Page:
But that’s not the world. That’s not life. It’s only one tiny part.

America is one third forest. There are the boreal forests in Alaska, the tropical forests of Hawaii, the majestic old growths of Appalachia. Maine is 89 percent forest, West Virginia is 78 percent forest. My home state is over 50 percent forest.

I have a friend who once hiked the entire Florida Trail, which cuts 1,000 miles of old forest from Big Cypress National Reserve to Fort Pickens.

I’ve also hiked and camped small parts of the Florida…


My life is coming apart, I’m depressed and I’ve been this way since this dumb pandemic started. I want to be happy, for my son who is 4 and needs me, but I can’t pull myself out of it, I just don’t know. I just had to tell someone and you seem like a nice person.



Right now, the sun is blazing, the air is crisp. I’m listening to the Carter family sing “Keep On the Sunny Side,” circa 1926, on a Zenith turntable. My aunt sent me these old records.

I don’t know if you like old songs on scratchy vinyl, but this is a good tune.

“Keep on the sunny side,
“Always on the sunny side,
“Keep on the sunny side of life…”

It just so happens that there is a lot of science to back up this sunshine business.

Earlier this summer my Aunt Eulah mailed me several Carter family records and a book when she heard I’d been mildly depressed. I was in the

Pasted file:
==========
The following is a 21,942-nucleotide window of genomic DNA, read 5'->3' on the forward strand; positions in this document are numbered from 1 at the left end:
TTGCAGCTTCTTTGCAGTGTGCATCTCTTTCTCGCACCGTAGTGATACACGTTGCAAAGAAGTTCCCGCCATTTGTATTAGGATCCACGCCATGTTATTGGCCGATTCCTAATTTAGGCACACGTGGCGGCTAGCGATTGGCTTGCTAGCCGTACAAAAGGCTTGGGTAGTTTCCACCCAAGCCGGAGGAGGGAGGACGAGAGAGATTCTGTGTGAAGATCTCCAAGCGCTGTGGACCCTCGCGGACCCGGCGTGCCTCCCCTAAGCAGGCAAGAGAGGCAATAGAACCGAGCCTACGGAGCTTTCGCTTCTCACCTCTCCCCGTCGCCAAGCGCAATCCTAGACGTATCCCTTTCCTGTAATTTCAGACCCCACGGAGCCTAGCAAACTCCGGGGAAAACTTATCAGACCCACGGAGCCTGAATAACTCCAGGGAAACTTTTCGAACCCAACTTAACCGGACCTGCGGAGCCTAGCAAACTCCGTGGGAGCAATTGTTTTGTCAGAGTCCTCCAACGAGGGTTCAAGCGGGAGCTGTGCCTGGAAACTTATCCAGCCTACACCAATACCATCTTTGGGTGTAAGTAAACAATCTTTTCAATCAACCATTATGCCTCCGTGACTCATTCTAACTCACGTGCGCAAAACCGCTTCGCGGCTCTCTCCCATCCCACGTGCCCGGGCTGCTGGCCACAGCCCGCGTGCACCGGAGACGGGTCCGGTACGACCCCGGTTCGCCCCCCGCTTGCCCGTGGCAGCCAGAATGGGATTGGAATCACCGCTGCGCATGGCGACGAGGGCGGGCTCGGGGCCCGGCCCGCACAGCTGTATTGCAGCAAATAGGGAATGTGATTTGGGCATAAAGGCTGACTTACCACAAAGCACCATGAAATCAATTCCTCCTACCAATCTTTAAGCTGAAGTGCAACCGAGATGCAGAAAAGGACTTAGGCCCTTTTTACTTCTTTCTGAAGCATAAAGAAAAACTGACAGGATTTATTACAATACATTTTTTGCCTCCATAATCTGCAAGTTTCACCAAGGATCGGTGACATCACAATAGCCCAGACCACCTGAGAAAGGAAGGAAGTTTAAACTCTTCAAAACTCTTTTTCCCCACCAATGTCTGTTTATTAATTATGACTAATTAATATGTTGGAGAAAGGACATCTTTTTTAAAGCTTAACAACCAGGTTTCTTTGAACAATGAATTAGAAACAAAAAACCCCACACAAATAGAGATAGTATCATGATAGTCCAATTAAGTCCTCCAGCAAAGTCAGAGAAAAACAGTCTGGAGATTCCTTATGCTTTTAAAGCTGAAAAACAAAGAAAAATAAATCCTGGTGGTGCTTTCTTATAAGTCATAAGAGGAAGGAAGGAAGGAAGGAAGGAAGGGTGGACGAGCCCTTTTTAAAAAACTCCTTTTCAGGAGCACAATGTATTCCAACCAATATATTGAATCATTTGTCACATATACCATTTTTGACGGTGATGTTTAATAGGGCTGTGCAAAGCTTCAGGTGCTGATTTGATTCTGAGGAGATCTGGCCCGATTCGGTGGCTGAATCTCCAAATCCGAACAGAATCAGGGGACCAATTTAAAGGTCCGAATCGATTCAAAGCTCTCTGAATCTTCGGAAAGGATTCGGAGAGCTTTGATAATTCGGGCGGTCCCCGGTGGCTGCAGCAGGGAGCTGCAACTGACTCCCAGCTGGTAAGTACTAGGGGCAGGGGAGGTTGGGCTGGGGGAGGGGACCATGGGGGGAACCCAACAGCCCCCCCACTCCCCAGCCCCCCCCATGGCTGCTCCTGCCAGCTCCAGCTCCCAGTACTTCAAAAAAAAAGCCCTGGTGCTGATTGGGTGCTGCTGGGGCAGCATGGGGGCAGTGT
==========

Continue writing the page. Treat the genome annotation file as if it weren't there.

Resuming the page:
dumps because of something going on in my life which I will, for the purposes of privacy, refer to as an Unprecedented Global Pandemic Involving Every Single Human Being Alive.

My aunt’s old Carter family records were great. The book, not so much.

The book is a glorified science textbook. And I am not a science guy. Actually—and I mean no disrespect to Aunt Eulah—this book was about as fun to read as getting electrocuted by a kitchen appliance.

The book was all about the human brain. One of its main points was that being depressed is not caused by one specific event in life, nor by one specific system in the brain. Depression is caused by a traffic jam of things happening at once.

I don’t want to bore you, but imagine your brain is a map showing each U.S. airport.…

MURRAY, Utah.—John works at a Nissan dealership in the service department. A customer called and said they had a big problem.

John explains, “I took a call from a very distraught lady this morning, stating their new kitten had gotten stuck behind the dash in their car.”

So, drawing upon his years of automotive customer service insight, John suggested that the woman “Bring it in.”

In the garage, three technicians began disassembling her dashboard with tools and flashlights. Which is not an easy job. They removed the stereo, the glovebox, and components of the AC unit. Finally, after a lot of work, one of the guys announced, “We have a tail!”


Technicians shined lights into the deep crevices of the vehicle until one man rolled his sleeves up and said, “Okay. I’m going in.”

And anyone who has ever retrieved a sharp-clawed domesticated creature from a tight space such as, say, a set of box springs at your in-laws’ house, knows what an ordeal it is.